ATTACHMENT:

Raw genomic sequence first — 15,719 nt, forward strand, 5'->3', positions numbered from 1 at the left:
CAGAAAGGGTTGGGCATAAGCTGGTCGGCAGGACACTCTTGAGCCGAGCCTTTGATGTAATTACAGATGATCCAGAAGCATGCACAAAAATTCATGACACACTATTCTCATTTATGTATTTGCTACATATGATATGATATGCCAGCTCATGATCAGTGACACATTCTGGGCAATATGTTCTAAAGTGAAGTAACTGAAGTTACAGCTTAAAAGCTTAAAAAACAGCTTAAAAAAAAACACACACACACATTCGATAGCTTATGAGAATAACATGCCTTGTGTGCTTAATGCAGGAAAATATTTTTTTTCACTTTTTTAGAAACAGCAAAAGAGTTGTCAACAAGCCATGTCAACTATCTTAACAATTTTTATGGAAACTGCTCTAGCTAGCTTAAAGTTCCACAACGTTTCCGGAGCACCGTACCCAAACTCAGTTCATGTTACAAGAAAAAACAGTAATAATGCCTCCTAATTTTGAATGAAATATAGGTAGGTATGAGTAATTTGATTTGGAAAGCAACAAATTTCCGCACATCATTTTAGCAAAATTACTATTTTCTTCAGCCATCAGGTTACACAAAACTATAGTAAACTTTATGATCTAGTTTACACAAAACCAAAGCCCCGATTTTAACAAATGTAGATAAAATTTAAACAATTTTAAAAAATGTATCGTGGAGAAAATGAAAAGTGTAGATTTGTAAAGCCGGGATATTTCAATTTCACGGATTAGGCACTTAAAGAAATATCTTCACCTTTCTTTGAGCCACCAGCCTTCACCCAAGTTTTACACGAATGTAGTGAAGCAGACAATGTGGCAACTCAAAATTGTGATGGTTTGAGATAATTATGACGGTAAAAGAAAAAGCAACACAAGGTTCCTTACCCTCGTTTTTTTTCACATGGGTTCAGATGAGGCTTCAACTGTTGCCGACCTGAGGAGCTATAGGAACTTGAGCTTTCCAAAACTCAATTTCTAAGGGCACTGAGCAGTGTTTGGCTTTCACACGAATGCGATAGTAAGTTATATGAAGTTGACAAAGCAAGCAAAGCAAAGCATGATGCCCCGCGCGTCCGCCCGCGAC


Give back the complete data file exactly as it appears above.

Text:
Raw genomic sequence first — 15,719 nt, forward strand, 5'->3', positions numbered from 1 at the left:
CAGAAAGGGTTGGGCATAAGCTGGTCGGCAGGACACTCTTGAGCCGAGCCTTTGATGTAATTACAGATGATCCAGAAGCATGCACAAAAATTCATGACACACTATTCTCATTTATGTATTTGCTACATATGATATGATATGCCAGCTCATGATCAGTGACACATTCTGGGCAATATGTTCTAAAGTGAAGTAACTGAAGTTACAGCTTAAAAGCTTAAAAAACAGCTTAAAAAAAAACACACACACACATTCGATAGCTTATGAGAATAACATGCCTTGTGTGCTTAATGCAGGAAAATATTTTTTTTCACTTTTTTAGAAACAGCAAAAGAGTTGTCAACAAGCCATGTCAACTATCTTAACAATTTTTATGGAAACTGCTCTAGCTAGCTTAAAGTTCCACAACGTTTCCGGAGCACCGTACCCAAACTCAGTTCATGTTACAAGAAAAAACAGTAATAATGCCTCCTAATTTTGAATGAAATATAGGTAGGTATGAGTAATTTGATTTGGAAAGCAACAAATTTCCGCACATCATTTTAGCAAAATTACTATTTTCTTCAGCCATCAGGTTACACAAAACTATAGTAAACTTTATGATCTAGTTTACACAAAACCAAAGCCCCGATTTTAACAAATGTAGATAAAATTTAAACAATTTTAAAAAATGTATCGTGGAGAAAATGAAAAGTGTAGATTTGTAAAGCCGGGATATTTCAATTTCACGGATTAGGCACTTAAAGAAATATCTTCACCTTTCTTTGAGCCACCAGCCTTCACCCAAGTTTTACACGAATGTAGTGAAGCAGACAATGTGGCAACTCAAAATTGTGATGGTTTGAGATAATTATGACGGTAAAAGAAAAAGCAACACAAGGTTCCTTACCCTCGTTTTTTTTCACATGGGTTCAGATGAGGCTTCAACTGTTGCCGACCTGAGGAGCTATAGGAACTTGAGCTTTCCAAAACTCAATTTCTAAGGGCACTGAGCAGTGTTTGGCTTTCACACGAATGCGATAGTAAGTTATATGAAGTTGACAAAGCAAGCAAAGCAAAGCATGATGCCCCGCGCGTCCGCCCGCGAC